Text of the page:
Difference between revisions of "Talk:Main Page"

From Metagovernment - Government of, by, and for all the people
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DO we all agree that "metagovernment would be a form of direct democracy"? Should we put it back?--[[User:Pietro Speroni di Fenizio|Pietro]] 15:13, 25 July 2008 (UTC)
 
DO we all agree that "metagovernment would be a form of direct democracy"? Should we put it back?--[[User:Pietro Speroni di Fenizio|Pietro]] 15:13, 25 July 2008 (UTC)
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:Aargh! I clicked rollback, which I assumed was the normal way to go back. Instead it has gone back also by taking the change done out of the history. Sorry about that!

Revision as of 11:15, 25 July 2008

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Consensus

This was written before the mailing list discussion started.

Many things written here seem to have garnered agreement on the ml, whereas others seem to have spawned controversy.

Would it be ok to edit-out sections of hte main page that do not yet have consensus on the mailing list?

Today I showed the (static version of the) page to an activist who replied with disagreement about a few topics that I knew don't have consensus, and it made me think that maybe we should show a more updated vision to newcomers...

--AurSaraf 00:40, 14 May 2008 (UTC)

Yes, I think that would be a good idea. Hopefully others will contribute to your edits. — Ed Pastore 02:32, 16 May 2008 (UTC)

Basic principles

For a discussion of the Basic Principles section of this page, please see: Talk:Basic principles.

Transition

The easiest and most practical way to transition from representative democracy to an open source government might be to have dummy candidates run for office. By that I mean have a candidate run for office under the "open source party", and if elected have them legislate as they're instructed to by the metagovernment. As the metagovernment would have to function within the existing framework of representative democracy, its abilities would be somewhat limited, and may not allow for the more sophisticated scoring system. For example, within a parliament or congress, metagovernment legislators would often be limited to voting "yes" or "no". Despite these limitations, this may be the most pragmatic and quickest way to achieve a kind of open source government.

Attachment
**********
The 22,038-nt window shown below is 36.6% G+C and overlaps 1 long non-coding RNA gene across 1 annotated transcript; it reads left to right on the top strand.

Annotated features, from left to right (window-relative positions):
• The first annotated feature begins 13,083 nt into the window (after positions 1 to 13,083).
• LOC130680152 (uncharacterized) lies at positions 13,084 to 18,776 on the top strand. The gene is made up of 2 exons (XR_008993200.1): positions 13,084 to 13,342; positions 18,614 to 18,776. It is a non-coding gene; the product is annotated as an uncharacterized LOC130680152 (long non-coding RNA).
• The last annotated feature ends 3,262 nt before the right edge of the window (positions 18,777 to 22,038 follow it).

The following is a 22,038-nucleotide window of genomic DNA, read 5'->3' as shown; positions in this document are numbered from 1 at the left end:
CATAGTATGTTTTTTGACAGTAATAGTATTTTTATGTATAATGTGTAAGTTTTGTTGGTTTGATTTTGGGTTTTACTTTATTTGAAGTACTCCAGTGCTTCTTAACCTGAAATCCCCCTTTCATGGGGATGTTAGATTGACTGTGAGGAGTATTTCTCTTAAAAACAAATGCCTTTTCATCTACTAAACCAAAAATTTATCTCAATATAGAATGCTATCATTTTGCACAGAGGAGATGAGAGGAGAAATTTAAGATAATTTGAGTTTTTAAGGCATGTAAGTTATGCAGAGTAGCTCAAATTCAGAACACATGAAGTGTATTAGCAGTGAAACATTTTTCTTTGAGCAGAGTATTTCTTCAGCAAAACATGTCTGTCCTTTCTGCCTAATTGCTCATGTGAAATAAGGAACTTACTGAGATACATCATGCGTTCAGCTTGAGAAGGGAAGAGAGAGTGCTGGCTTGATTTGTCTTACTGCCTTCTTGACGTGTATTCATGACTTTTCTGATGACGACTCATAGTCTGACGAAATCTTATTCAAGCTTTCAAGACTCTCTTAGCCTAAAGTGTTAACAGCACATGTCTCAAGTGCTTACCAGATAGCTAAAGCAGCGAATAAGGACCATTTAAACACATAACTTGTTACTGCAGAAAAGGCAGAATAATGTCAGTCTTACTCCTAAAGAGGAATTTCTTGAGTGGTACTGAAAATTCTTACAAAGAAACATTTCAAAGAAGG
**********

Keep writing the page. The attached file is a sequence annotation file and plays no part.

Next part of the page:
Once the metagovernment has a large enough majority more fundamental institutional changes could be made, such as the implementation of the scoring system.ErikPressman 14:44, 11 July 2008 (UTC)

this is not really acceptable in many countries. For what I know politicians, ones they get in the job the swear that they will vote according to their consciens and not following external influences. I know many (most? all?) politician do not follow this code of conduct and are instead up for grab t the biggest lobby, but to have a strategy that openly requires it is just asking for trouble. It's a bit like the story of the man pissing in the swimming pool. He was harshly criticised: "don't you know it is illegal to piss in the swimming poll?". "But everybody does it!". "Yes, but not from the diving board" :)
--Pietro 12:21, 14 July 2008 (UTC)




I reverted a change in the Main Page (by G Fencer ) that was not being discussed here. The change was saying that the metagovernment would be a form of direct democracy. Since we asked in the first line to

Use this page to discuss the Main Page before you make changes to it.

DO we all agree that "metagovernment would be a form of direct democracy"? Should we put it back?--Pietro 15:13, 25 July 2008 (UTC)

Aargh! I clicked rollback, which I assumed was the normal way to go back. Instead it has gone back also by taking the change done out of the history. Sorry about that!